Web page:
Japan and the European Union are in the final phase of wrapping up a wide-ranging agreement on free trade early next month, seeking to strike deals on sensitive issues, such as access to the agriculture and automobile markets.
The two sides plan to scrap the 28-member bloc’s 10 percent tariff on Japanese cars some 10 years after the trade deal takes effect, sources said recently.
The bloc is also eyeing an immediate elimination of tariffs on around 80 percent of auto parts exported from Japan, which currently stand at 3 to 4.5 percent, the sources said.
Progress on the auto negotiations would be a boost for Japan, which in 2016 exported some 600,000 cars to the EU. In return, however, the bloc is likely to force Tokyo to make concessions on agricultural access.
The EU is urging Tokyo to cut tariffs on products such as cheese, wine and lumber, while the Japanese side is reluctant to open its agriculture market, especially more than it agreed to for the failed Trans-Pacific Partnership pact signed in February 2016.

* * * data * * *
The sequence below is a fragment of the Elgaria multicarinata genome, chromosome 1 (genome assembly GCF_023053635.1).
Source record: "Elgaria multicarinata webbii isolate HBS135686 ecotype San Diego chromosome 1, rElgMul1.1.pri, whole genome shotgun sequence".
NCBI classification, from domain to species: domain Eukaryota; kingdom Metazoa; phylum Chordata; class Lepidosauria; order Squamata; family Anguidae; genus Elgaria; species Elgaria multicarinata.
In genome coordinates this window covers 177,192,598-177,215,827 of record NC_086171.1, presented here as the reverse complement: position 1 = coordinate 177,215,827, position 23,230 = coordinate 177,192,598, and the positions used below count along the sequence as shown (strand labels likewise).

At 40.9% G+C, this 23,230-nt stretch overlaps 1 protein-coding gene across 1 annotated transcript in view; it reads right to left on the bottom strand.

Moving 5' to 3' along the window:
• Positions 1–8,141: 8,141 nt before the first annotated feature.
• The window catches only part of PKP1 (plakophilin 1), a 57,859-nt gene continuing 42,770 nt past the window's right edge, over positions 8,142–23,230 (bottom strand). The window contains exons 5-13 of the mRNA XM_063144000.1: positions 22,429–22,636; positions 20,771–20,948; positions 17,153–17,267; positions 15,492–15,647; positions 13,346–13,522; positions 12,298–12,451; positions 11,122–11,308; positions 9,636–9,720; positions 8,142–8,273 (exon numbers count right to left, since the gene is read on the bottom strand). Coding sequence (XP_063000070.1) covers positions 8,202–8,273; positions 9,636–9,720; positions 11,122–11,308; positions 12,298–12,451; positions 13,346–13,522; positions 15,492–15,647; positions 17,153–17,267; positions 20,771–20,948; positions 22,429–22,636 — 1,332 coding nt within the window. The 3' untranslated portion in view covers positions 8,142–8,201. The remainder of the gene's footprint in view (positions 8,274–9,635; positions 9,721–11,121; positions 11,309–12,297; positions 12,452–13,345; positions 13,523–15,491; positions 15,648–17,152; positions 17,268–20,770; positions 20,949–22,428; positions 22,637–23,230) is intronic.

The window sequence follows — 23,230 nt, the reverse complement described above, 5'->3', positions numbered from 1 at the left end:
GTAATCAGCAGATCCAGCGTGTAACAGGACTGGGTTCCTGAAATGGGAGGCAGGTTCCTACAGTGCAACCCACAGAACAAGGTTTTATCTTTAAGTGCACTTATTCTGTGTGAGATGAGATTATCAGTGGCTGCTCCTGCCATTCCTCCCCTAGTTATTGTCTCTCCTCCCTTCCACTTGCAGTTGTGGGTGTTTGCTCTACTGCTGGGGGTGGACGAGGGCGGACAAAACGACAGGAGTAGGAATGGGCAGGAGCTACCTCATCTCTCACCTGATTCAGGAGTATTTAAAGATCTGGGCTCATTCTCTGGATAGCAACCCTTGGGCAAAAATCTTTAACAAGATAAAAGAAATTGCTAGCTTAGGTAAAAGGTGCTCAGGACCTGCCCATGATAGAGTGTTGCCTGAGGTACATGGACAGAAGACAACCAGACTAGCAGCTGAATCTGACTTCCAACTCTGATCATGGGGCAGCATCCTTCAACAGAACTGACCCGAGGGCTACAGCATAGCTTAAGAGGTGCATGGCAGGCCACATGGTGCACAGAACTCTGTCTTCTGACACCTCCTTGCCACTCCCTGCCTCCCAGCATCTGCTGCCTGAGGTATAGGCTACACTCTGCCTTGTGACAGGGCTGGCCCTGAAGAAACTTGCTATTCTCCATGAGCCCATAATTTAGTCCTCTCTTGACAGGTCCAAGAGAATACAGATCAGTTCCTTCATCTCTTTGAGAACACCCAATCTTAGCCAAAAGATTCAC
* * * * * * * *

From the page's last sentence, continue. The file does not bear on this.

After years of FTA negotiations launched in 2013, Prime Minister Shinzo Abe, Donald Tusk, president of the European Council, and Jean-Claude Juncker, president of the European Commission, plan to meet on July 6 in Brussels to strike a broad agreement on the trade deal, diplomatic sources said.
The talks would come a day before a meeting of the Group of 20 major economies kicks off in Hamburg, Germany.
At their previous meeting in May, the three leaders confirmed their desire to reach an agreement on fundamental elements of the FTA as early as possible and said that the deal is “within reach,” the Foreign Ministry said.
Abe is eager to accelerate talks on the Japan-EU FTA after U.S. President Donald Trump announced his country’s withdrawal from the TPP soon after taking office in January.
“Amid moves promoting protectionism, as seen in Britain’s exit from the European Union and in the policies of President Trump, Japan is looking to strike a broad agreement with the European Union as soon as possible,” a senior Foreign Ministry official told a group of lawmakers from Abe’s ruling Liberal Democratic Party on Friday.
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